Sutter Health Community Benefit DIG DEEP FARMS

"This program, it's about empowering people, it's not just keeping people in a place where they're only getting a paycheck. It's about transition for folks who are looking to turn their life around." - Sarah Kirnon, Manager, Dig Deep Farms

"Why we're here and what we're going to do, it’s going to be monumental."

"The mission of Dig Deep Farm is to impact the community from a social justice point of view. We are going to change people's re-entry back into the population, people's relationship with food, and the footprint of Ashland/Cherryland in terms of employment."

"It's made so difficult for people who have been formerly incarcerated to really turn their lives around. Especially, it's harder for folks of color to make the re-entry. Folks of color, poor people, people with no access to higher education...it's harder for them to come back in. So, something like this is soothing. It's hard work, but it's not demanding. You're dealing with growing something that has the potential to change somebody's life."

"There are still people living in modern America who don't eat every day, who don't eat fresh vegetables every day. We have the dynamic of people re-entering the population and growing produce for the community. The prison population is participating in, and helping, the workforce. For instance, Amazon has packing in the prisons. If we applied that principle to other things...if farming could be a bigger part of that, there might be less crime. There might be less hunger."

"We're building a food hub. It's like a commissary kitchen. It's in an old local building that hasn't been used for eons. Once again, the [Alameda County] Sheriff's department was able to get the space, and we're building a kitchen and also a packing plant. So all the produce that we grow will be taken there and washed and packed and distributed back into the neighborhood."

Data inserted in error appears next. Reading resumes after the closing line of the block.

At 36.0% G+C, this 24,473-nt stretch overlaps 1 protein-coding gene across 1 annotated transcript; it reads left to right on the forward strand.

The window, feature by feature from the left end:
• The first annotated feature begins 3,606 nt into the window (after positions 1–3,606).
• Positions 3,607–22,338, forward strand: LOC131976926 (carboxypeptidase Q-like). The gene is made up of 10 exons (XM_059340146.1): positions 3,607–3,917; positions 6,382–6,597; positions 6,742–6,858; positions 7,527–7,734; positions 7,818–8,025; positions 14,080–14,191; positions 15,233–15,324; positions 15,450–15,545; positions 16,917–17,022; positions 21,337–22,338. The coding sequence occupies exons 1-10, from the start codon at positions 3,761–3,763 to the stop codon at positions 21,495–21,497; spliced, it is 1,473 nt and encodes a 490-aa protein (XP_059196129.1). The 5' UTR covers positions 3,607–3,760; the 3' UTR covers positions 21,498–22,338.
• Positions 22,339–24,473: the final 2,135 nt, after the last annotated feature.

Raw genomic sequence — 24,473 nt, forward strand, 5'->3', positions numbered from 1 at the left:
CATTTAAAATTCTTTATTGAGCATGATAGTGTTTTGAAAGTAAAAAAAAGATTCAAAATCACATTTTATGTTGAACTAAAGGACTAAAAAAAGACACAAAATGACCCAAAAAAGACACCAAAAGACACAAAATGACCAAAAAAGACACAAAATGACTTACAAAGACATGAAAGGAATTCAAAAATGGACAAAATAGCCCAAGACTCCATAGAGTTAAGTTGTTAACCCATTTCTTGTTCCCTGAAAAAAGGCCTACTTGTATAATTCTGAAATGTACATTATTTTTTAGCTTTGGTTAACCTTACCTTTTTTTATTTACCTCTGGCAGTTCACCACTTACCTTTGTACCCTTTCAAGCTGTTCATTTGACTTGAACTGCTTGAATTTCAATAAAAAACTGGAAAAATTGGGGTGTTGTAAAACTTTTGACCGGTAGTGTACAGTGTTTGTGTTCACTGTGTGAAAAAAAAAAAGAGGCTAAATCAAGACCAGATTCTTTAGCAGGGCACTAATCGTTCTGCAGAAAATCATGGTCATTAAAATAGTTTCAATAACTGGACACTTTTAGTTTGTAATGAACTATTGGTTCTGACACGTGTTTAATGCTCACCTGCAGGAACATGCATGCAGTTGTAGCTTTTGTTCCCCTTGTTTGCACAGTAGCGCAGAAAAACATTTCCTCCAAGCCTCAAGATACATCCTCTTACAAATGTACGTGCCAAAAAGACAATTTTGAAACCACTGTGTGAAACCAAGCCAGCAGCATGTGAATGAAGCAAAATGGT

Monique, Dig Deep Farms employee: "When I was 19, I moved to Tennessee. I'd never been to jail or in any trouble. Nothing...then I came back when I was 22, and everything went downhill at that point. Trouble after trouble. And it wasn't even my trouble, but just being with the wrong people. It was just a lot. Then I went to prison."

"I was incarcerated for a year. After that, I said to myself, 'I can't do this', so I started to do more positive things. I went to Merritt College and I graduated with a 3.78 in their business and logistics program."

"Dee told me about Dig Deep, and at first I was kind of skeptical, I thought, "You work in a farm? For real?" And then when I saw it was more like a garden, I was just ready to do something different than something like customer service, or telemarketing. Getting dirt under my fingernails is fine...I like it."

"The job is pretty cool. On Tuesdays it's inventory and check the vegetables and produce and make deliveries to the people. I did that for the first time last week and I liked it. It took all day, but it was pretty cool, giving back versus just always taking."

"Planting stuff...it's just...therapy. I like it."

Sutter Health Community Benefit

"BUILDING HEALTHIER COMMUNITIES TOGETHER"

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